March 5, 2012
By Jon Cooper
Filthy is a term in baseball jargon to describe a pitcher whose stuff is almost un-hittable.
Turns out dusty isn’t so bad either.
In Georgia Tech Baseball circles “dusty” is becoming a term that means almost un-hittable on Sundays.
The “dusty” in this case is Tech’s Sunday pitcher, sophomore right-hander Dustin “Dusty” Isaacs.
“I want to go out there every time I’m on the mound and give my team a chance to win,” he said. “It’s the attitude I had last year out of the bullpen. It’s the same one I have now. I want to make every pitch the best one I can and put the rest of the guys in position to win.”
So far, the sophomore from Lebanon, Ohio, has done just that. In three starts he is 3-0, with a 2.89 ERA (six earned runs in 18 2/3 innings). He’s allowed 13 hits, while striking out 13 and has pitched into the sixth inning in all three starts, not allowing more than two runs in any of them.
Isaacs was impressive once again his last time out on Sunday against Rutgers.
The powerful righty stymied the Scarlet Knights and wowed the crowd, turning “The Rusty C” into his own personal showplace — call it “The Dusty C.”
He cruised through four shutout innings, battled through a tough fifth, where he recorded an inning-ending strikeout to strand the tying- and go-ahead runs in scoring position, then put out RU 1-2-3 in the sixth, his final inning.
Holding Rutgers at bay was paramount Sunday, as the Jackets, who’d scored 49 runs over its previous four games, could only push across three over the first six (Tech would eventually score three more in the seventh, once he left the game.).
For Dusty Isaacs, holding the opposition where it is has been is what he’s done since he came to Georgia Tech, choosing Atlanta over Rookie Ball in the Pittsburgh Pirates organization after the Pirates drafted him in the 50th round of the 2010 June Draft.
It hasn’t always been easy, as last season, Isaacs pitched out of the bullpen for the first time in his life. The move required a transition, but was one he was willing to make to pitch on the collegiate level.
“Last year, as long as I got to play I didn’t care,” he said. “Being a freshman, I was really fortunate to get some valuable experience and pitching in some pretty big games.”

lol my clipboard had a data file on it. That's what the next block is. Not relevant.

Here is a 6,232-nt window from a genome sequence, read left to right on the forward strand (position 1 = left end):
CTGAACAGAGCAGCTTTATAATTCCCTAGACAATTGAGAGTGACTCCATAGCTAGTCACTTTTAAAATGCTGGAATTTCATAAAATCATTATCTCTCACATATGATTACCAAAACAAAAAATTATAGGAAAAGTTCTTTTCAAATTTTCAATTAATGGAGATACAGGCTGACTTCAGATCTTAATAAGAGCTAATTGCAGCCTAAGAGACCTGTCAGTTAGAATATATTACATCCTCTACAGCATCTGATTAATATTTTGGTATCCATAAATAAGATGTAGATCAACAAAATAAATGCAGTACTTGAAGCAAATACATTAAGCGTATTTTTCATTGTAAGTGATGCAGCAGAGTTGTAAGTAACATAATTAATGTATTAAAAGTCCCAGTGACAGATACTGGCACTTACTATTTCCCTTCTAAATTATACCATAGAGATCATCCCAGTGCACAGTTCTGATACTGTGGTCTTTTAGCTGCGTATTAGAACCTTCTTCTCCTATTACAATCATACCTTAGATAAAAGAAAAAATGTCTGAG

He not only pitched, he quite effectively. Isaacs tied Luke Bard for the team lead in appearances with 25, while throwing to a 2.72 ERA (11 earned runs in 36 1/3 innings), striking out 40, while walking only 13.
Following his successful rookie season, Isaacs met with Head Coach Danny Hall, who saw him as a potential addition to the rotation for 2012. At Hall’s suggestion, Isaacs went to pitch in the Great Lakes Summer League to get his arm stretched out and strong enough to start.
He was 6-1 in 11 games, including seven starts — two of the non-starts were an exhibition game and the league’s All-Star Game, in which he got the win — with a 2.33 ERA with the Hamilton Joes, striking out 53 in 46 1/3 innings, allowing 31 hits and 22 walks.
“it wasn’t the [Cape Cod League] but it was still a solid league,” he said. “I knew I wanted to really stretch myself out and work on developing my breaking balls. That’s what I did. A lot of the times when it was a fastball count I would force myself to throw a curveball or force myself to throw a slider just to build more repetition and to build more confidence throughout the whole summer and come into the fall a more well-rounded pitcher. Just keep hitters on their toes and be less predictable.”
About the only thing that’s been predictable about Isaacs since he’s been inserted into the Sunday slot, following in the shoes of past Sunday starters Zach Von Tersch, Brandon Cumpton, Jed Bradley and Buck Farmer, is that he’s going to pitch into the sixth inning and not allow a whole lot.
Readjusting to starting hasn’t been a problem.
“It’s kind of like riding a bike,” he said. “Growing up I always was a starter. I really enjoy going out there and setting my own tempo and being able to put my own stamp on the game from the get-go.”
Isaacs took extra relish in putting a stamp on his first two starts, as the Ohio native took out Kent State and Ohio State.
“I saw on the schedule that Ohio State would be coming down and with Kent State, it was pretty cool for me,” he said. “I faced a few of those guys in high school and in summer ball growing up. To play them again in college is pretty neat.”
Although he admits he is still an Ohio State Football fan, Isaacs admitted beating the Buckeyes was especially thrilling.
“That was the one school in Ohio that didn’t recruit me,” he said. “They had a different coach. I kind of went into that game with a little bit of a chip on my shoulder, with something to prove. But their new coach, I’ve heard nothing but good things from the guys there. It’s good to see they’re kind of turning it around.”
Not that he helped that, shackling the Buckeyes over 5 2/3 innings, allowing five hits and three runs (all earned) in the 13-4 victory.
Isaacs won’t be facing any more Ohio schools, nor will he be facing the University of Georgia, something he did three times last season. While he’ll miss the latter — he admitted the rivalry helped convince him to go to school at Georgia Tech — he is looking forward to ACC action, and being part of a rotation that has already come together and is pushing each other to get better.
“Buck’s our horse and [Matt] Grimes is a great guy to have on Saturday,” he said. “I’m just trying to chase them, keep up with them. I’ve learned a lot from them, as far as how to carry yourself. It’s definitely good as a measuring stick trying to keep up with Buck [Faremr] and Matt. It’s good for all of us to push each other and that’s what we’ve done so far.”